Retailers vs landlords, 2.0: retailers dig in for rental fight
A payment overture by SA’s apparel retailers to landlords sees parties ‘not too far apart’
A group of most of the country’s biggest clothing retailers have put forward a "guideline" to landlords, offering to pay 20% of rental obligations during lockdown.
It’s hardly a negotiation, though: the retailers say it’s a final offer and if the terms aren’t accepted, they’ll revert to a nonrental payment stance.
The group includes TFG, Truworths, Woolworths, Mr Price Group and Pepkor under the banner of the National Clothing Retail Federation of SA.
Deemed nonessential services, apparel retailers have been hard hit by the national shutdown.
Despite legal advice that rentals aren’t, in fact, owed during this period, they say they’ve undertaken these discussions "in the interest of ubuntu".
The plan is to pay for all utilities — like water and lights consumed during lockdown, as well as a further 20% of normal rental and operating costs — until the end of April to cover rentals and rates and taxes.
The retailers had asked the Property Industry Group to consider making rental concessions after lockdown, linked to turnover, but this request was denied.
Says Edcon CEO Grant Pattison: "Why not apply principles rather than standoff negotiations, which is just one party trying to strong-arm the other? Turnover rental with some fixed costs would be the way the problem could be solved."
The issue is that many, if not most, Property Industry Group members are also suffering acute cash shortages of their own.
Estienne de Klerk, spokesperson for the Property Industry Group and CEO of Growthpoint SA, says: "You’ve got everybody coming at you for discounts or relief … there’s a view that everyone has infinite liquidity; it’s not so. We pay most of the rates and taxes for most cities and none of the cities have rushed over to assist the real estate industry in our time of need other than Stellenbosch municipality."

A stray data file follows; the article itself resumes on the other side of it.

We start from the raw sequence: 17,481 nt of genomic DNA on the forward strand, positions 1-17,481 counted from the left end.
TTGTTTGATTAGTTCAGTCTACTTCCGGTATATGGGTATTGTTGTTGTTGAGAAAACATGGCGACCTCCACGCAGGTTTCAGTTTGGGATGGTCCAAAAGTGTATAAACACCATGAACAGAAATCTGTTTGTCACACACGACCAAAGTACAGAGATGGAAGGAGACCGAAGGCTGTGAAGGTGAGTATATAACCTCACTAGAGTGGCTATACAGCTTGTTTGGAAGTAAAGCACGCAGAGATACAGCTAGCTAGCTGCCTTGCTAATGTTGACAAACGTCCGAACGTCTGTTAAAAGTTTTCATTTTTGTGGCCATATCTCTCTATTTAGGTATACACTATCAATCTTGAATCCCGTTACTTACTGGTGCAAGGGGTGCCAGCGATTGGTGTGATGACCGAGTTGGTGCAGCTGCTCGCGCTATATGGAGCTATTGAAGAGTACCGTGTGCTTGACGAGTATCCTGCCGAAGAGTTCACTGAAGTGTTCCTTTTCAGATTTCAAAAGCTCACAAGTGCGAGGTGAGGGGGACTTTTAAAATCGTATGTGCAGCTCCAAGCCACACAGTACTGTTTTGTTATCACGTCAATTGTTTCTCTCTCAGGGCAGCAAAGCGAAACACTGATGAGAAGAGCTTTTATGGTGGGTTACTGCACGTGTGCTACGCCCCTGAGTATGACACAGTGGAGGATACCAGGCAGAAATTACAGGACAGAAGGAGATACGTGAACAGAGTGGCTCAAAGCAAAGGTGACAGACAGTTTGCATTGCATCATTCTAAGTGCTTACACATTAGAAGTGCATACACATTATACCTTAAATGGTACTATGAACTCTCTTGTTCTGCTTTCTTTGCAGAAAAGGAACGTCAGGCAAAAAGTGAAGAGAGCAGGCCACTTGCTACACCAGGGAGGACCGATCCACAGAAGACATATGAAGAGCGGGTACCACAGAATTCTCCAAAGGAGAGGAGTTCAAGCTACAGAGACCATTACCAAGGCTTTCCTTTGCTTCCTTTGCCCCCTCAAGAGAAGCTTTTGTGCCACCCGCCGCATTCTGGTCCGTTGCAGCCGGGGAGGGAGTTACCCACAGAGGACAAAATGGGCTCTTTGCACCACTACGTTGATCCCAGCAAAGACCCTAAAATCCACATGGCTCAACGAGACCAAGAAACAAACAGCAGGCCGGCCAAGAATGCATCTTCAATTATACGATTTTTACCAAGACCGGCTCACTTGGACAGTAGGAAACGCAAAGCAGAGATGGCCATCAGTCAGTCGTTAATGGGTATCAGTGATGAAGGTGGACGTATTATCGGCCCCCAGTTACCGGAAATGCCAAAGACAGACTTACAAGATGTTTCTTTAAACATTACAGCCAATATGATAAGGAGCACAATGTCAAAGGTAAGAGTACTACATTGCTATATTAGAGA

Worse, he says, "over the past 10 years the industry has absorbed an average increase of 559% in rates and taxes, in the context where inflation was 220% over the same period".
De Klerk says they don’t agree with the retailers’ legal opinion but want to avoid a legal dispute.
He believes there’s scope for "a very constructive discussion and I don’t think the parties are particularly far apart".
Dis-Chem, meanwhile, has come out to defend its request for a rental reduction during lockdown, despite the fact that it and rival Clicks have the rarefied status of being essential-service providers.
To a large extent, that is reflected in the share prices of both companies: neither was subject to the same degree of sell-off in last month’s market rout. Clicks has, in fact, added to its gains this year and while 5.7% sounds hardly stellar, it’s an astonishing outperformance against the 36% decline experienced by the general retail index.
"It’s a negotiation, not a refusal to pay rent," says Dis-Chem CEO Ivan Saltzman.
In a note to landlords sent on Thursday, Saltzman said the pharmaceutical group had paid all the utilities, rates and extra charges for April, as well as 50% of the basic rental.
But it suggested that April rental "be the higher of 50% of basic rental or turnover rental of 1.75% across all trade, including our dispensaries".
Saltzman says this offer "does not deprive any landlord of the annual figure for top-up rental".
"In fairness, I have asked for the same consideration as other traders of nonessential goods."
Speaking to the FM, Saltzman says Dis-Chem stores are not completely open.
While essential goods contribute a significant portion of group turnover, nonessential goods carry much higher margins and therefore contribute substantially to the bottom line.
"We think it’s a fair request because we know landlords are granting other retailers of nonessential items complete discounts, partial discounts, and not only for this month but the next three months."
Saltzman says he’s had mixed feedback to the letter. "I’ve had acceptances, rude and aggressive letters and polite no’s, but not everybody has got back to me yet. All I’m asking for is a fair deal."
Rachel Wrigglesworth, chief commercial officer of Clicks, says the company is continuing to pay rent on stores and pharmacies, which continue to trade as they have been classified as providing essential services.
Pattison argues that the same principles retailers and landlords are juggling with could apply to general financial conduct.
"If you received your full salary or normal income, you should pay all your accounts in full. If you earned nothing, it’s fair not to pay."
That, ideally, would extend to the government on taxes and tax collection.